The simple answer to the question, “how to make medical services more affordable?”, is to remove all government-imposed barriers to entry in the medical services area. This should be a no-brainer but unfortunately it isn’t. Not just in medical services, but in every kind of human enterprise, all government-imposed barriers to entry should be discarded.
Let’s invoke a general principle, or a law if you will, of economics. All price controls are pernicious. Mandating price ceiling is bad, as are price floors. Nothing good can ever come out of it. Why? Because they create barriers to entry and exit. They impede the functioning of a free market. Just to be sure what we mean by a “free market”, it’s one in which there are no barriers to entry or exit. In free markets, all voluntary trades are mutually beneficial. In technical terms, Pareto optimal outcomes obtain in free markets. What’s Pareto optimality? It’s a situation such that you cannot make anyone better off though any intervention without making at least one person worse off.
Consider price floors such as minimum wage laws. Suppose the minimum wage is set at $15 per hour. If Joe agrees to pay Jim $10 for an hour of work, and Jim agrees to that trade, clearly the minimum wage law will prevent that mutually beneficial trade, and thus not be Pareto optimal. Why? Because you could remove the minimum wage law, and both Joe and Jim would be made better off without making anyone worse off. A minimum wage law is an example of a barrier to entry: Joe wants to enter the market as a buyer (of one hour of work), and Jim wants to enter the market as a seller (of one hour of work). Both are frustrated in their attempt to become better off. Minimum wage laws are an example of a stupid law — it hurts people, without any commensurate gains to anyone.
There are too many stupid laws. We should really distinguish between natural laws (such as the law of demand or the law of gravity) and legislation (laws that are passed by some bunch of humans). The former kind cannot be disobeyed, while disobeying the latter kind can often be beneficial to society. Laws against arbitrage are an example of stupid legislation.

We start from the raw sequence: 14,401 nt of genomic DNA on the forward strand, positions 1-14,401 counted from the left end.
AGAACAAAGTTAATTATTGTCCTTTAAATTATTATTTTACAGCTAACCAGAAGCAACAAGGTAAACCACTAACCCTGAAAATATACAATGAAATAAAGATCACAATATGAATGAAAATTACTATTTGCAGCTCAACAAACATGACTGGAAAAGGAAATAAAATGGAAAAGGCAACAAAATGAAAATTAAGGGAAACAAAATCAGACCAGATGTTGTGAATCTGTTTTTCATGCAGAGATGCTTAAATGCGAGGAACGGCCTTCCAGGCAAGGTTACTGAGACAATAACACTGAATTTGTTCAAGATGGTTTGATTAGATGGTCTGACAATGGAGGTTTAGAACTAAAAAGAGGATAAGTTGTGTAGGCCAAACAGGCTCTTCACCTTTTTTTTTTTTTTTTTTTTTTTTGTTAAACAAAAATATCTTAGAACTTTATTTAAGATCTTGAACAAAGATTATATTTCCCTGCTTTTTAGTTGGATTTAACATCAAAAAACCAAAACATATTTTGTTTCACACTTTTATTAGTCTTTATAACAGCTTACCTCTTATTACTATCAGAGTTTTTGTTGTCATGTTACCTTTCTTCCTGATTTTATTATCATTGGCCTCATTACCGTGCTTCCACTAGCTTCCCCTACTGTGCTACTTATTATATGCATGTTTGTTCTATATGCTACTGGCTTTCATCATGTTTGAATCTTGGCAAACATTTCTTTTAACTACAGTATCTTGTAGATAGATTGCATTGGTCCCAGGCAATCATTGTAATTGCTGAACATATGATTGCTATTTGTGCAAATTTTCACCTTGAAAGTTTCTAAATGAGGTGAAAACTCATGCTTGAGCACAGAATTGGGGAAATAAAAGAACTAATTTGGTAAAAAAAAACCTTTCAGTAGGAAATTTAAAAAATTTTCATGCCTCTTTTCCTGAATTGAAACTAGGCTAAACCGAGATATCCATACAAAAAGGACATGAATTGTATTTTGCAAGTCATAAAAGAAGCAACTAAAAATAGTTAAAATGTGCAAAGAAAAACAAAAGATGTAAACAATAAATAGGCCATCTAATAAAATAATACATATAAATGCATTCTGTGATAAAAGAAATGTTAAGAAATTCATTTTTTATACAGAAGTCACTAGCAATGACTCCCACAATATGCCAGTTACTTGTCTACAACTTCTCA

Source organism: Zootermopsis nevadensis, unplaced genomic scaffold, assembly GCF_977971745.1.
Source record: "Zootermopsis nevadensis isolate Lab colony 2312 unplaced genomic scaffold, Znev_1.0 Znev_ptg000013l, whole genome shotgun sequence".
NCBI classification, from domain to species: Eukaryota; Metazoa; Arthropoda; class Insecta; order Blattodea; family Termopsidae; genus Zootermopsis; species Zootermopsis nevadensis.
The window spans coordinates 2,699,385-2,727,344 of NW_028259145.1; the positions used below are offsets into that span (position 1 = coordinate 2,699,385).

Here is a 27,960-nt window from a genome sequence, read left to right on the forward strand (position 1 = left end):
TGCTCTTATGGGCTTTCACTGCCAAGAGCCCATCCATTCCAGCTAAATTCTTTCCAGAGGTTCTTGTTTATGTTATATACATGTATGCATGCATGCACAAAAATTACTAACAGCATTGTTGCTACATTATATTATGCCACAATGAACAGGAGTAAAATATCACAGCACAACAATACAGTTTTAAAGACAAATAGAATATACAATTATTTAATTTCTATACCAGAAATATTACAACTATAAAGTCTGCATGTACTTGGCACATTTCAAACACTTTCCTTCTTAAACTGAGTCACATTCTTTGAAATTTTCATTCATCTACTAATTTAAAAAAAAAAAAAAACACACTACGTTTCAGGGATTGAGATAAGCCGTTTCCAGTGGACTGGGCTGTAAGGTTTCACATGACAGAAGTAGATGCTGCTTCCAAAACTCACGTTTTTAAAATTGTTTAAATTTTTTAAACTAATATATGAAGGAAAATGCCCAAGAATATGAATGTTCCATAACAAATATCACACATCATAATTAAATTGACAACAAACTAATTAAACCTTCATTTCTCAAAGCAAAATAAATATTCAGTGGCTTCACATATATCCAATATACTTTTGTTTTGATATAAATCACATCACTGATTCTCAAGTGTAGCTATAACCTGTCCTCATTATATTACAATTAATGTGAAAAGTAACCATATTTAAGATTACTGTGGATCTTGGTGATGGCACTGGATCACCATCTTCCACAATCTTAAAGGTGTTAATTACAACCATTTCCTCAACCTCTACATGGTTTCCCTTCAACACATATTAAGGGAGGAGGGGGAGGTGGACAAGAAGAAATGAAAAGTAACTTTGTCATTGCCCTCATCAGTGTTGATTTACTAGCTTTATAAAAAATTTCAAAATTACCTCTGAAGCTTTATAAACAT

Alright, now to the issue at hand — medical services. Remove all licensing requirements for providers of medical services. There should be a free market for medical services. Anyone who wants to sell medical services should be free to do so, and everyone should be able to buy medical services from whomever they wish. There should be no degree requirements.
What’s so wrong with requiring degrees for practicing medicine? Wouldn’t people get better medical advice if doctors were duly trained and certified by recognized bodies? The answer would seem to be an unqualified yes. But that’s wrong. Some people would get better medical services but — and here’s the problem — many people will be worse off. Many people would get no services at all.
Here’s an analogy. Take food services. We would agree that chefs duly trained in good schools that are certified by the government, and employed in government licensed restaurants are likely to produce good food. But that food will also be expensive. Many poor will not be able to afford that food. Licenses and certifications, in that case, are bad for those who cannot afford high quality stuff. The range of restaurants in a free market will meet the demand for a range of quality of food — the restaurants at fancy five-star hotels can charge $100 a plate, and the street-food seller $1 a plate, and others prices in between. By prohibiting the selling of low priced foods (which may not meet the discriminating palates of the rich), no favor is being done to the poor.
So here’s my recommendation for India. Don’t require a MBBS degree for medical services. Establish various kinds of medical training institutions. These should be run by the private sector. The simplest and cheapest would churn out “Trained medical person–Grade 1” in less than a year. Every year of additional training, a person moves up one grade. One can stop at any grade, and ply one’s trade wherever.
But a person does not have to get any training at all. Even untrained people should be free to provide medical services, or electrical services, or hair dressing, or what have you.
Demanding that only those with MBBS and MD degrees from government-approved institutions is a racket that hurts the poor. It’s a racket that erects a barrier to entry, and only benefits the medical profession, at the cost of health care for the poor. It’s like demanding that only BMW-and-above quality cars should be sold and allowed to be used as passenger vehicles. No three-wheelers and cheaper cars allowed — for safety reasons. That would force the poor to walk. That would also be great for the owners of BMWs etc because the roads will be less crowded. In fact, I know people in Mumbai who own fancy cars and who believe that 3-wheelers should be banned since there are too many of them on the road.
OK, that’s my answer to a question asked in one of my “Ask me Anything” posts. Be well, agitate to get all licensing laws overturned, and keep in touch.
PS: What’s the relevance of that image at the top? Not relevant but if you click on the image, you will learn about Wolfgang Pauli, and it’s good for you to know that.